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AB - The success of the New Zealand Thoroughbred horse industry is highly dependant on the production of good foals. The birth weight of the foal, and its weaning weight, is closely associated with maternal factors, such as age, parity, size, and nutrition. Age is associated with endometrosis and limited placentation, which leads to a reduction in foal birth weight. Multiparous mares tend to produce larger foals than primiparous mares because of the priming effect that a first pregnancy has on the uterus. Nutrition affects the size of the mare, which is positively correlated with foal birth weight. The size of the mare is positively correlated with birth size of the foal, and the birth weight of the foal is positively correlated with the mass, gross area and volume of the allantochorion. and the total area of foetomaternal contact. The information available on the maternal effects on foal birth weight is limited. This study attempts to improve our understanding of this relationship by examining data collected from New Zealand Thoroughbred mares, which are held on pasture throughout the year and may receive little supplementary feed during pregnancy. Data were collected from 49 New Zealand Thoroughbred marcs and their foals during the 2004 foaling season. Analyses were conducted to determine whether the age, parity, body condition score, weight pre- and post-partum, and height of the mare, the length of gestation and the allantochorion weight and volume were associated with foal sex ratio (n = 49), foal wet birth weight (n = 27), day 1 weight (n = 49), and foal height (n = 49). The daily growth of a subgroup of 15 foals in their first two weeks of life was monitored. In addition, age and parity data was collected via the online Thoroughbred Studbook from 492 mares that were bred to one of the Waikato Stud stallions in the 2001 breeding season. The mean age of mares was 10.8 ± 0.8 years for the Newmarket Lodge population and 11.0 ± 0.2 years for the Waikato Stud population; the mean parity of mares was 4.5 ± 0.4 for the Newmarket Lodge population and 5.9 ± 0.2 years for the Waikato Stud population; and the mean length of gestation was 355.67 ± 1.26 days. The age and parity of the mare and the sex of the foetus had no significant effect on the length of gestation. Primiparous mares had significantly lighter and lower foals than multiparous mares, independently of the age of the mare. The mean wet birth weight of foals was 54.6 ± 1.1 kg and the mean day 1 weight was 55.7 ± 0.8 kg. The range of foal birth weights was from 41.0 to 66.5 kg. The sex of the foal did not significantly affect its wet birth weight and day 1 weight. The mean wet birth weight was 54.1 ± 2.1 for a filly, and 55.0 ± 1.3 for a colt. The mean day 1 weight was 55.2 ± 1.4 for a filly and 56.2 ± 1.1 for a colt. The relationship between the wet weight of the foal and its day 1 weight was highly significant. Mare age and parity affected the weight and volume of the allantochorion. The allantochorions of primiparous and multiparous mares aged 16 years and over were lighter and had lower volumes than those of multiparous mares aged five to 15 years. There was no difference in the weight and volume of the allantochorions of primiparous mares and multiparous mares aged 16 years and over. The mean weight of the allantochorion was 3.68 ± 0.09 kg. and the mean volume was 2.86 ± 0.07 litres. The weight and volume of the allantochorion were significantly associated with the wet birth weight and day 1 weight of the foal. Moreover, the weight of the mare pre- and post-partum significantly affected the wet birth weight, the day 1 weight, and the height of the foal. Mares lost an average of 80.9 kg liveweight with the foaling process. Foals lost on average 1.17 ± 0.94 kg between the wet birth weight and day 1 weight measurements. Seventy percent of foals lost weight between these measurements. The average daily weight gain of foals from day 2 to day 14 of life was 1.71 ± 0.11 kg. The average weight gain of foals was 25.05 ± 1.02 kg in the first 14 days of life. The mean height of foals at birth was 1.028 ± 0.008 m and they grew on average 0.062 ± 0.005 m to reach a mean height of 1.087 ± 0.005 m at two weeks of age. The average daily height increase from day 1 to day 14 was 0.004 ± 0.002 m. There was no significant influence of the sex of the foal on the weight gain and height increase from day 1 to day 14. although the mean wet birth weight, day 1 weight and day 14 weight of colts is slightly higher than that of fillies. Maternal factors influence the birth size of the NZTB foal born to mares kept on pasture. The weight of the mare is closely associated with the size of the allantochorion. which is significantly associated with the birth weight of the foal. Primiparous and older mares (≥ 16 years) produce smaller foals than multiparous mares younger than 16 years. Foals lose weight in the first 24 hours after birth. This early neonatal weight loss probably occurs because of drying off. The sex of the foal did not affect the length of gestation, and it did not influence the birth weight of the foal and its daily growth in the first two weeks post-partum. The information in this study has not been previously reported for horses in New Zealand.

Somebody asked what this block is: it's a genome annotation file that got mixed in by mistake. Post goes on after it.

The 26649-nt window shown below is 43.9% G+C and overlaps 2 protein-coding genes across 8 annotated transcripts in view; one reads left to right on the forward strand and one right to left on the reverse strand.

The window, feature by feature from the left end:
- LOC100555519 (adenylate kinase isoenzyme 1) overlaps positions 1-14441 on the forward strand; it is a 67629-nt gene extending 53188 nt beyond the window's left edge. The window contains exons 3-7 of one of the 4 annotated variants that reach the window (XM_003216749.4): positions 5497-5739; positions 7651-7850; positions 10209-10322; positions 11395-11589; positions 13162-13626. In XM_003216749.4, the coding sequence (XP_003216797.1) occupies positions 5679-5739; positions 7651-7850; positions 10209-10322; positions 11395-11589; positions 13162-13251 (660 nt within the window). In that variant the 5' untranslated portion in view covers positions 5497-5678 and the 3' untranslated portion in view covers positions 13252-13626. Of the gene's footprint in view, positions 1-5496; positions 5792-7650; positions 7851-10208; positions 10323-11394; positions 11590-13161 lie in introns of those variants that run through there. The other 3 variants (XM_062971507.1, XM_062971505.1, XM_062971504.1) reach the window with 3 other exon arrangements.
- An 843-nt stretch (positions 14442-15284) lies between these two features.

N2 - The success of the New Zealand Thoroughbred horse industry is highly dependant on the production of good foals. The birth weight of the foal, and its weaning weight, is closely associated with maternal factors, such as age, parity, size, and nutrition. Age is associated with endometrosis and limited placentation, which leads to a reduction in foal birth weight. Multiparous mares tend to produce larger foals than primiparous mares because of the priming effect that a first pregnancy has on the uterus. Nutrition affects the size of the mare, which is positively correlated with foal birth weight. The size of the mare is positively correlated with birth size of the foal, and the birth weight of the foal is positively correlated with the mass, gross area and volume of the allantochorion. and the total area of foetomaternal contact. The information available on the maternal effects on foal birth weight is limited. This study attempts to improve our understanding of this relationship by examining data collected from New Zealand Thoroughbred mares, which are held on pasture throughout the year and may receive little supplementary feed during pregnancy. Data were collected from 49 New Zealand Thoroughbred marcs and their foals during the 2004 foaling season. Analyses were conducted to determine whether the age, parity, body condition score, weight pre- and post-partum, and height of the mare, the length of gestation and the allantochorion weight and volume were associated with foal sex ratio (n = 49), foal wet birth weight (n = 27), day 1 weight (n = 49), and foal height (n = 49). The daily growth of a subgroup of 15 foals in their first two weeks of life was monitored. In addition, age and parity data was collected via the online Thoroughbred Studbook from 492 mares that were bred to one of the Waikato Stud stallions in the 2001 breeding season. The mean age of mares was 10.8 ± 0.8 years for the Newmarket Lodge population and 11.0 ± 0.2 years for the Waikato Stud population; the mean parity of mares was 4.5 ± 0.4 for the Newmarket Lodge population and 5.9 ± 0.2 years for the Waikato Stud population; and the mean length of gestation was 355.67 ± 1.26 days. The age and parity of the mare and the sex of the foetus had no significant effect on the length of gestation. Primiparous mares had significantly lighter and lower foals than multiparous mares, independently of the age of the mare. The mean wet birth weight of foals was 54.6 ± 1.1 kg and the mean day 1 weight was 55.7 ± 0.8 kg. The range of foal birth weights was from 41.0 to 66.5 kg. The sex of the foal did not significantly affect its wet birth weight and day 1 weight. The mean wet birth weight was 54.1 ± 2.1 for a filly, and 55.0 ± 1.3 for a colt. The mean day 1 weight was 55.2 ± 1.4 for a filly and 56.2 ± 1.1 for a colt. The relationship between the wet weight of the foal and its day 1 weight was highly significant. Mare age and parity affected the weight and volume of the allantochorion. The allantochorions of primiparous and multiparous mares aged 16 years and over were lighter and had lower volumes than those of multiparous mares aged five to 15 years. There was no difference in the weight and volume of the allantochorions of primiparous mares and multiparous mares aged 16 years and over. The mean weight of the allantochorion was 3.68 ± 0.09 kg. and the mean volume was 2.86 ± 0.07 litres. The weight and volume of the allantochorion were significantly associated with the wet birth weight and day 1 weight of the foal. Moreover, the weight of the mare pre- and post-partum significantly affected the wet birth weight, the day 1 weight, and the height of the foal. Mares lost an average of 80.9 kg liveweight with the foaling process. Foals lost on average 1.17 ± 0.94 kg between the wet birth weight and day 1 weight measurements. Seventy percent of foals lost weight between these measurements. The average daily weight gain of foals from day 2 to day 14 of life was 1.71 ± 0.11 kg. The average weight gain of foals was 25.05 ± 1.02 kg in the first 14 days of life. The mean height of foals at birth was 1.028 ± 0.008 m and they grew on average 0.062 ± 0.005 m to reach a mean height of 1.087 ± 0.005 m at two weeks of age. The average daily height increase from day 1 to day 14 was 0.004 ± 0.002 m. There was no significant influence of the sex of the foal on the weight gain and height increase from day 1 to day 14. although the mean wet birth weight, day 1 weight and day 14 weight of colts is slightly higher than that of fillies. Maternal factors influence the birth size of the NZTB foal born to mares kept on pasture. The weight of the mare is closely associated with the size of the allantochorion. which is significantly associated with the birth weight of the foal. Primiparous and older mares (≥ 16 years) produce smaller foals than multiparous mares younger than 16 years. Foals lose weight in the first 24 hours after birth. This early neonatal weight loss probably occurs because of drying off. The sex of the foal did not affect the length of gestation, and it did not influence the birth weight of the foal and its daily growth in the first two weeks post-partum. The information in this study has not been previously reported for horses in New Zealand.
M3 - Masters
PY - 2008
KW - Foals
KW - Thoroughbred horse
KW - Weight
KW - Growth
KW - Reproduction
KW - New Zealand
PB - Massey University
AU - De Freitas Aiex, Luciana
TI - Birth weight and growth of New Zealand thoroughbred foals : a thesis presented impartial [i.e. in partial] fulfilment of the requirements for the degree of Master of Veterinary Studies at Massey University, Palmerston North, New Zealand
LA - en
VL - Master of Veterinary Studies (M.V.S.)
DA - 2008
UR - http://hdl.handle.net/10179/5082
ER -